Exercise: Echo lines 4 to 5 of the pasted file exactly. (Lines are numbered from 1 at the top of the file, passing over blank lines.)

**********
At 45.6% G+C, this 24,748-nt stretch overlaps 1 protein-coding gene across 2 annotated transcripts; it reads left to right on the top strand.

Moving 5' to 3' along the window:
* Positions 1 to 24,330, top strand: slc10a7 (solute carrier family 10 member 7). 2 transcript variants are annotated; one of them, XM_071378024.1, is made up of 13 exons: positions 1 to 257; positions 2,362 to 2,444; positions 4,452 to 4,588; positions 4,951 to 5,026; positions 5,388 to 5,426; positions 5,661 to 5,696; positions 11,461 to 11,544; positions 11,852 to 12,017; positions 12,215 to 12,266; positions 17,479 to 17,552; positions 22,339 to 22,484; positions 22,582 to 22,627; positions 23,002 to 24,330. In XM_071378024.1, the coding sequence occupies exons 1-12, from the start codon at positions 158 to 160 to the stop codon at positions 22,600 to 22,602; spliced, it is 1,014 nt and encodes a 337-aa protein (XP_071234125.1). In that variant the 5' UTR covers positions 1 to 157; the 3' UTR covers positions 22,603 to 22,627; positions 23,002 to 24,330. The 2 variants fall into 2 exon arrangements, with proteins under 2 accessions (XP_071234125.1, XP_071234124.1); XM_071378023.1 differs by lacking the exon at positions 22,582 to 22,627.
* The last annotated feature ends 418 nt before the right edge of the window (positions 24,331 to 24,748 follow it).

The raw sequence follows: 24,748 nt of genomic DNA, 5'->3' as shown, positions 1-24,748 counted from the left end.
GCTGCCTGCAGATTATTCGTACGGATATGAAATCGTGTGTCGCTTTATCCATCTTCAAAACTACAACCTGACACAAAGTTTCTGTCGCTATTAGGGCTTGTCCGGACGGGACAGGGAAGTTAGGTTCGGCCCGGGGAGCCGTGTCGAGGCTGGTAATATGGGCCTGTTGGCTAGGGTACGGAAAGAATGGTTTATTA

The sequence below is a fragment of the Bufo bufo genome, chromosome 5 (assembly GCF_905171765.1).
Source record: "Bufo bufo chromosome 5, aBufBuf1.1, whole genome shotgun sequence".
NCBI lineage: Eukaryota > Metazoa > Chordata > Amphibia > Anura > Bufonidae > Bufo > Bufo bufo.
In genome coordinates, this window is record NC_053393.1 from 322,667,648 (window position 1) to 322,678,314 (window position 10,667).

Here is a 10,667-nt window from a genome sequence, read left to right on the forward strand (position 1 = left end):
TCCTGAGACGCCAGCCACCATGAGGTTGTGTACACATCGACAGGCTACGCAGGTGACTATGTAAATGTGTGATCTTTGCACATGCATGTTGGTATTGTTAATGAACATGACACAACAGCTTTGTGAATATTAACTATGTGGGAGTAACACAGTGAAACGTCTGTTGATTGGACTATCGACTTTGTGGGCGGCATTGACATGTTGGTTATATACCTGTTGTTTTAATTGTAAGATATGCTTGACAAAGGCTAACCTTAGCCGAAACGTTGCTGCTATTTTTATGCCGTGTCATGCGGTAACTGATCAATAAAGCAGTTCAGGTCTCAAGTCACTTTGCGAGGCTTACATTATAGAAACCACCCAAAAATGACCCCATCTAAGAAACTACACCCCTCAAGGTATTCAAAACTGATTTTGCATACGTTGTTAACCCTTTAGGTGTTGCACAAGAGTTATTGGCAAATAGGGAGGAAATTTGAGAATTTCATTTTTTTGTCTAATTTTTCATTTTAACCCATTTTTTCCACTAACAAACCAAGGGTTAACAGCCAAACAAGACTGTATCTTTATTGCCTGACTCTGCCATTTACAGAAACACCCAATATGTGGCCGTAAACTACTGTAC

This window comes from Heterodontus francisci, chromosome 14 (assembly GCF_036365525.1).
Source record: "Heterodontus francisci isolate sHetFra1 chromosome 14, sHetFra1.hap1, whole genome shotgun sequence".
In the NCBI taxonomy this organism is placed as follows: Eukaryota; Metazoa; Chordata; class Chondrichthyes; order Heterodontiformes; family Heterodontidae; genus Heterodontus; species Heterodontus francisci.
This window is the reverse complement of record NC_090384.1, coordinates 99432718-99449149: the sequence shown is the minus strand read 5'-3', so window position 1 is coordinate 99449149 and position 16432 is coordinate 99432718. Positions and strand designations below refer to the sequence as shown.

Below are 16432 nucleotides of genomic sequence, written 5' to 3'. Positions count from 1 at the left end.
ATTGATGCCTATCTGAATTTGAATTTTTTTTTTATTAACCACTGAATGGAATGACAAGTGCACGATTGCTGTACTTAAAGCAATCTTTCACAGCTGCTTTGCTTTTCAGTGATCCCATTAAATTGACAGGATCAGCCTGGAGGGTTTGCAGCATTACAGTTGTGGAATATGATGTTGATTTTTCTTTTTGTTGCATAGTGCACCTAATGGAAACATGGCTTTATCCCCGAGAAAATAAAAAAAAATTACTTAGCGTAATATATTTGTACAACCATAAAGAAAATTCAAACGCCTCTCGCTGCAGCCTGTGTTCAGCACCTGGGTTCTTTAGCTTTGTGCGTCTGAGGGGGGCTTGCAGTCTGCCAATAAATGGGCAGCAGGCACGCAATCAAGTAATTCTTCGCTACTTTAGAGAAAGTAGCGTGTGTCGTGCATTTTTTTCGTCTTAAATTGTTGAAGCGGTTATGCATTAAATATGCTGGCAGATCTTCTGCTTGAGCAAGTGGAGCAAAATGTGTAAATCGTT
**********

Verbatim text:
* The last annotated feature ends 418 nt before the right edge of the window (positions 24,331 to 24,748 follow it).

The raw sequence follows: 24,748 nt of genomic DNA, 5'->3' as shown, positions 1-24,748 counted from the left end.